Cycles, Volatility, And Chart Formations by Daniel L. Chesler, CTA, CMT
Understanding the building blocks of classical chart patterns
can improve your analysis and trading results. Here’s how.
A nyone who has studied or traded with classical
chart patterns for several years knows the
unmistakable feeling when a good pattern develops.
The better patterns tend to stand out
from the marginal ones, regardless of their
shape or classification. This led me to realize that it was the similarities between chart patterns that were
important, rather than the differences as defined by pattern
names such as head-and-shoulders, triangle, and so on. It became apparent that a model was needed to bridge the gap
between the minutiae of classical chart pattern definitions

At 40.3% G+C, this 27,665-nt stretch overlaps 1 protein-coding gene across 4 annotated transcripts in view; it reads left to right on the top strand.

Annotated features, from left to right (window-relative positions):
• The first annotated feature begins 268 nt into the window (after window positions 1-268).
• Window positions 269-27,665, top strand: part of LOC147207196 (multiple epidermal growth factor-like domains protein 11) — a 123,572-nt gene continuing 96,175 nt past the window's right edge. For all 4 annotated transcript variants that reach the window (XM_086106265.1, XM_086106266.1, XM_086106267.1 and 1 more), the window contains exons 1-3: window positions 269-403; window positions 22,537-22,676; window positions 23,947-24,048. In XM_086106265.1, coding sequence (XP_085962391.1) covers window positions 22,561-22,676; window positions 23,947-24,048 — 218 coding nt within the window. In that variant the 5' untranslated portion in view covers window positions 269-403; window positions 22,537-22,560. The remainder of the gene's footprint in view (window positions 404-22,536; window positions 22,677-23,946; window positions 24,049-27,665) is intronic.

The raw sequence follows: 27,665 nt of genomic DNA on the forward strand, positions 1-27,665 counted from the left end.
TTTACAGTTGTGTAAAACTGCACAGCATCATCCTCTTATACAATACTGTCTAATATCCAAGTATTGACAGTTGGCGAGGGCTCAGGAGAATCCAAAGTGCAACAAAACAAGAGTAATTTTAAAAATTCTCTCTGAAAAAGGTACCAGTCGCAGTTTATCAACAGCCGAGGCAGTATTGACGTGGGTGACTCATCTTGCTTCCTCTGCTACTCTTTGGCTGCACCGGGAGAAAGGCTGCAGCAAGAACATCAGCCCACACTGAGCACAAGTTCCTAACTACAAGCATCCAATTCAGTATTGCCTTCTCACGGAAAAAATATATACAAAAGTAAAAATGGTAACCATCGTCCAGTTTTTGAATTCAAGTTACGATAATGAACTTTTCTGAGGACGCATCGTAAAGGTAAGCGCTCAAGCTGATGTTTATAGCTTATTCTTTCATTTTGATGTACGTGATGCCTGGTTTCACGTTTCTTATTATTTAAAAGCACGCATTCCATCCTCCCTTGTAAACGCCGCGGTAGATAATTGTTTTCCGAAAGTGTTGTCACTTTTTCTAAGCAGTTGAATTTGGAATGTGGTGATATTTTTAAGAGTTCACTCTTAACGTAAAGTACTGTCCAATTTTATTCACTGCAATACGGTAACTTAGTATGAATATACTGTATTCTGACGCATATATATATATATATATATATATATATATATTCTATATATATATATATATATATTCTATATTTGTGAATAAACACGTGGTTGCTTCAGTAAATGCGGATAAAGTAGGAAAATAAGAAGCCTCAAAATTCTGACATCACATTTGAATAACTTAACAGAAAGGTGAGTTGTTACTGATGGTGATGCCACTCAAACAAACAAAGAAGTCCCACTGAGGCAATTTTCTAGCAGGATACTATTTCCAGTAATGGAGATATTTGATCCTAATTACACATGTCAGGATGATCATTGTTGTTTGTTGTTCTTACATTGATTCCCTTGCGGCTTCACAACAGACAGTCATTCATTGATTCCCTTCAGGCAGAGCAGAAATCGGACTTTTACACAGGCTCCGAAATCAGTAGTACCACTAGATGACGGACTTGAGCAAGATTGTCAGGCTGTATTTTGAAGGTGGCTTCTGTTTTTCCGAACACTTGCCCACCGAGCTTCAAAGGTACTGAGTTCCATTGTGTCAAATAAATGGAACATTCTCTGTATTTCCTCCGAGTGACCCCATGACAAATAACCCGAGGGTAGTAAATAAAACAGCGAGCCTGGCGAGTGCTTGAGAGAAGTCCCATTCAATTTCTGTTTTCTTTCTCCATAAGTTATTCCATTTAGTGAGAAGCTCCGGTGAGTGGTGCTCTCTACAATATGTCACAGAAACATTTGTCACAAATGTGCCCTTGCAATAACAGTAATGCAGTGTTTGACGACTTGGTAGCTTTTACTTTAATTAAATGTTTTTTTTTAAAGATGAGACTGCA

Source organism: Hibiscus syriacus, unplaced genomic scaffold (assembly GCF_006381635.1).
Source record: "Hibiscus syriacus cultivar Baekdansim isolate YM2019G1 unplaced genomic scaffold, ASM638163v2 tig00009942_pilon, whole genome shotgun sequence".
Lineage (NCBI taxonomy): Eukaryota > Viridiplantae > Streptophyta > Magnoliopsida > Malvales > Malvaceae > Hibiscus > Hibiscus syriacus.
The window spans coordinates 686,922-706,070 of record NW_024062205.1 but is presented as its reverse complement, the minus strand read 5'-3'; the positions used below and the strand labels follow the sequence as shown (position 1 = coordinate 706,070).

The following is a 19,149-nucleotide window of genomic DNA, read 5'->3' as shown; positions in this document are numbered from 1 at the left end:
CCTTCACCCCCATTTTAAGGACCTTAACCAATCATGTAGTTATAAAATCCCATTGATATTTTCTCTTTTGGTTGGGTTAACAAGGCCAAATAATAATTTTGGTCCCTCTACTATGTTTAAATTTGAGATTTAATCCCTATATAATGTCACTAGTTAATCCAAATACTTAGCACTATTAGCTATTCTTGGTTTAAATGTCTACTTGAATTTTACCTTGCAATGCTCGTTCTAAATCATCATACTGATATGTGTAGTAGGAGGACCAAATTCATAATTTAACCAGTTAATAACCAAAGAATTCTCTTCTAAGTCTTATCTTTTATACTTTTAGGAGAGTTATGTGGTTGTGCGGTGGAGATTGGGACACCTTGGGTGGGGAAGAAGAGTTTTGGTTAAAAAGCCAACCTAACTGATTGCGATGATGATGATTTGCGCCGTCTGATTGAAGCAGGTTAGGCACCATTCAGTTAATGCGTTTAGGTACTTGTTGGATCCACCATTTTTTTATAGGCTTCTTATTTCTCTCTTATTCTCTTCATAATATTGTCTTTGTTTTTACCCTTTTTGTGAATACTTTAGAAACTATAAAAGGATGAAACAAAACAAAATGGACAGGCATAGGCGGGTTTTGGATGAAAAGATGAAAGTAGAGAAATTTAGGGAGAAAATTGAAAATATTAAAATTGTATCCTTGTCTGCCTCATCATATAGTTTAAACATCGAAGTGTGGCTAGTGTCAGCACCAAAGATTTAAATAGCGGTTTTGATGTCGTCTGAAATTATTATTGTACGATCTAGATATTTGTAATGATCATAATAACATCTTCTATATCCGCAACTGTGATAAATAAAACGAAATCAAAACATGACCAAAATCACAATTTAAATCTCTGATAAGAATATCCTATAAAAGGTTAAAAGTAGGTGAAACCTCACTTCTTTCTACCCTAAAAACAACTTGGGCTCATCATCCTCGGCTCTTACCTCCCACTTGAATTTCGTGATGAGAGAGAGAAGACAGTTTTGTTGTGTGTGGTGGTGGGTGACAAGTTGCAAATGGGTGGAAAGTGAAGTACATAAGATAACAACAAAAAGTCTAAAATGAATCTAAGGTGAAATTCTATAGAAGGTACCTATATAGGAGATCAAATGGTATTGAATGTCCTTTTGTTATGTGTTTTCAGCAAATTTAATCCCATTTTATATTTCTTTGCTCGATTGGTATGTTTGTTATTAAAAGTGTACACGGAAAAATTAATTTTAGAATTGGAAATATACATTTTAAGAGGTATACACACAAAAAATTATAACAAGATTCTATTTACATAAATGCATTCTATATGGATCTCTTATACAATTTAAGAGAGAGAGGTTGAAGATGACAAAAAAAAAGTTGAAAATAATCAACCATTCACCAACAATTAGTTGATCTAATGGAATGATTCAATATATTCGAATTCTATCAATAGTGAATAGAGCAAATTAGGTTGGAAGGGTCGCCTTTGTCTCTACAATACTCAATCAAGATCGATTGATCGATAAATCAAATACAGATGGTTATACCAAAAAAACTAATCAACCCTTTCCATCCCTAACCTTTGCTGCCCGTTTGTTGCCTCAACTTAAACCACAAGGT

and the common features shared by chart patterns in general.
Specifically, the model’s goals are to:
• Offset the lack of classical chart pattern specificity by
providing a less subjective though still not entirely
fixed criterion for identifying patterns.
• Serve as a notional benchmark for distinguishing valid
chart pattern behavior from other types of market
behavior, such as trending and exhaustion behavior.
• Minimize the risk of an implied directional bias by
excluding the use of traditional “bull,” “bear,” or pattern